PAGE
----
I’m the guy next door
It’s Sunday, 14 July, 2019. So why am I writing this blog? Aren’t there enough cancer blogs out there already? What could I possibly have to add that hasn’t been said? Let’s face it, I’m not that interesting. I admit it. You won’t see entries in this blog about my Sunday soccer league, my cruise to Alaska, or my preparations to climb Mount Kukaluka. You won’t read that I’m learning to speak an African click language or that I’m writing the great American novel. I’m not going to share recipes for cancer fighting meals or tips on how to cope with fatigue and constipation. Sorry. That’s just not me.
What you will find here are my honest thoughts and feelings. I’ll share my ups and downs. You’ll see what it’s like to be a regular guy who suddenly has his life turned inside out by a nasty cancer that wants to, and just might kill him. You’ll read how a not-uncommon guy is coping from day to day and week to week with emotional and physical challenges that can be overwhelming.
And perhaps therein lies my unique voice. I’m the guy next door, the guy in the cubicle next to you at work, who gets cancer. My perspective is that of any average office manager, mail carrier, cashier, father, veteran. I’m the poor sap who usually has no idea what the hell is going on. I promise I won’t intimidate you or make you feel inadequate. Not like I could. I’m not privy to any deep philosophical secrets or spiritual insight. Nietzsche said, “God is dead.” There. That’s all I’ve got. And I think I read that on a t-shirt. Also, I’m definitely not condescending (that means talking down to you). I have begun to eat much healthier since learning I have cancer, as I know that food is our first line of defense. But I’m no expert on diet and exercise.
Going to tell it my way
I promise I won’t hold back but I’m going to tell it my way. I’ll talk about my anxiety, anger, frustration, trepidation… But I have to interject a little humor. I guess that’s my nature. I can be sarcastic and impertinent. But that’s a kind of self-protection. I can admit I’m depressed as long as I can crack a joke about it. Sadly, I’m finding this makes people a little uncomfortable. For example, I’ve got this thing I do. If somebody is complaining about their bad day, I’ll say, “Oh, sorry you’re having a bad day. I have cancer!” Or, “Sorry you’re getting a little cold. I have cancer.” It’s hilarious to see the looks on their faces. Unsure if they’re allowed to laugh. By the way, you are. Importantly, this blog is cathartic for me. By sharing my feelings in an uplifting manner, I lift myself up too. This keeps me from going to a dark, self-pitying place and getting lost there. And trust me, that would be easy.
So with that, let me tell you that this shit sucks! And it’s only just starting. I’ve had two weeks of chemo and a week off to rest. I will go back tomorrow morning to begin another two week cycle. And with it inevitably will come the fatigue, nausea and constipation that remind me I’m fighting what’s probably the most important battle of my life. Literally a battle for my life.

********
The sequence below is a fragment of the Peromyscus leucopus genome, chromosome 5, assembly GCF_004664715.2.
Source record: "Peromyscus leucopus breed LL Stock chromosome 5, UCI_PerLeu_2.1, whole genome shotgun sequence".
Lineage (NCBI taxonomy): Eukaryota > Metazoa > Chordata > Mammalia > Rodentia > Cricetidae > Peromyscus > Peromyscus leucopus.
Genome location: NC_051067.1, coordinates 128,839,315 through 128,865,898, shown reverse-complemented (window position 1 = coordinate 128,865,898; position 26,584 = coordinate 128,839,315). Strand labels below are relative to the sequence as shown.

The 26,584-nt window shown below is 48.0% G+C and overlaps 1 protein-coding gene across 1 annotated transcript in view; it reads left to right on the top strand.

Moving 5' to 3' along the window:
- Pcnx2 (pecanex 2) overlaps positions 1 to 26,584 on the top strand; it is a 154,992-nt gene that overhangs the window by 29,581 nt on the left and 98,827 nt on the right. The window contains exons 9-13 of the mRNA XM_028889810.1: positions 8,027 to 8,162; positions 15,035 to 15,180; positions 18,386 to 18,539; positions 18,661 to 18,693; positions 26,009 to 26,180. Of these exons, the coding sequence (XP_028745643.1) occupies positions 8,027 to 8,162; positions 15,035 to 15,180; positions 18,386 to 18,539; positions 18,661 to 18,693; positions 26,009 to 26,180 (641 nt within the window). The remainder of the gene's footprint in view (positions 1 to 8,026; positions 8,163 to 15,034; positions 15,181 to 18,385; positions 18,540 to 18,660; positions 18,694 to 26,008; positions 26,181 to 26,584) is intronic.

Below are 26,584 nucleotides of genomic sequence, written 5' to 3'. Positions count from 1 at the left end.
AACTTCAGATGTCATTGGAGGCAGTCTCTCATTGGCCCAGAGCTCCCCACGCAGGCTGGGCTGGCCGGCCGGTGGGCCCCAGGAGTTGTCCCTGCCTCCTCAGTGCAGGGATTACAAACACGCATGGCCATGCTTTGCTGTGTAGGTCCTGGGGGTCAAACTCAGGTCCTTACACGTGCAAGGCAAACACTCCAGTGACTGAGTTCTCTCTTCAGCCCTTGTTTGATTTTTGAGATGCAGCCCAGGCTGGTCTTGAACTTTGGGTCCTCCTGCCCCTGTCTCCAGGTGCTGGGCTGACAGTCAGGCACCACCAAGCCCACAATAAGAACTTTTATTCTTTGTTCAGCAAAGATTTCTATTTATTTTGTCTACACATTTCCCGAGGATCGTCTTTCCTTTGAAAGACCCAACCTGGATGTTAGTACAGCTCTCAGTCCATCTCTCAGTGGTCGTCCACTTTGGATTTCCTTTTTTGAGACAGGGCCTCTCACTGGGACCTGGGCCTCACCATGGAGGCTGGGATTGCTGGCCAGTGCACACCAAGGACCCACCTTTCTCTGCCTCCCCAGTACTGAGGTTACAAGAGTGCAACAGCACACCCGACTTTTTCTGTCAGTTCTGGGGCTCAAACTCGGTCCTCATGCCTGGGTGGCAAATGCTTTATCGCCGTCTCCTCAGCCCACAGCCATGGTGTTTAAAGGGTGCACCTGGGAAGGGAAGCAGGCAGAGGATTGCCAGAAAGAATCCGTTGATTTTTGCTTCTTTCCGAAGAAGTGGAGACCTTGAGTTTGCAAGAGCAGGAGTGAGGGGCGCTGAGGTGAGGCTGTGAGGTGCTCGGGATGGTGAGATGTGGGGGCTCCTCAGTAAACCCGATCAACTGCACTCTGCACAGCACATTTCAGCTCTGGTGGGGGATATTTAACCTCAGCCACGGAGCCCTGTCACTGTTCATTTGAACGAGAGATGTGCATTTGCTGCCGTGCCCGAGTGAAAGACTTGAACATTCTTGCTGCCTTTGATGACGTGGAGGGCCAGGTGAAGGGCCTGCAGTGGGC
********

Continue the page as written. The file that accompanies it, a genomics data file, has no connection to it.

Months from now, after the chemo process has done its work, I’ll undergo a bone marrow transplant, also called a stem cell transplant. I’ve talked about this is previous entries. And it’s not actually a transplant at all. They’ll remove, filter and re-use my own blood cells. I’ve been reading about it. Shit. They’re going to pump me so full of chemo drugs that the process will actually “reset” my immune system. No, I mean literally it will be like I’ve never had an immunization or a sickness in my life. No colds, no flu. No childhood diseases. Like a new born. Oh, and it may leave me sterile. That’s fine. My children are grown. I’m out of that business. But I am going to miss the extra cash I’ve been making from selling my stuff to the local sperm bank. Oh! Do you remember reading a few years back about that doctor who was using his own sperm to impregnate women who thought they were getting it from a sperm bank? He did this for years and fathered dozens of kids, all in the same community. Do you wonder like I do, what if some of them are dating each other?
Anyway, it will take months for my immune system to bounce back. It’s a dangerous period. Pretty much any virus can come along and attack me during that time. And pneumonia could kill me, as it does many myelomans. I won’t lie, that shit scares the living fuck out of me. Another crazy possibility is that it can actually change your blood type. What?! See, something that can do that has got to really mess you up.
Playing head games
I don’t know. I’m playing head games with myself over this. Like, what if I don’t have the transplant? How many more years is all of this going to buy me anyway? Nobody can say for sure. There’s no data on the this generation of drugs. They’re just too new. So is it really worth it? I’m not saying I won’t do it! I’m just saying, these thoughts go through my head. I’ve asked myself how long I’ll have left if I let the cancer take its course. How bad will it get? Will the treatment be worse than the cancer?
You know how you’ve been asked, hypothetically, if you could know when you’re going to die, would you want to? My answer is always, no. But now, I feel like I kind of do know. Or, at least I have a idea. I have a window. Maybe five years from now. Maybe six. I don’t know exactly. But I’m closer to knowing than I ever have been, or than I ever wanted to be. That fucks with my head too. Sometimes I ask myself if I’m supposed to accomplish something. Is there something I need to do before I go? Of course I’ll vacuum and take out the trash. I’ve already left my job and I’m taking the time to enjoy the little things in life. I’m spending more time with my family and friends. But I ask myself, what do you do when you hear the clock ticking? Tick tock, tick tock… I don’t know. Maybe I’ll go see more movies. Everybody likes to go to the movies, right?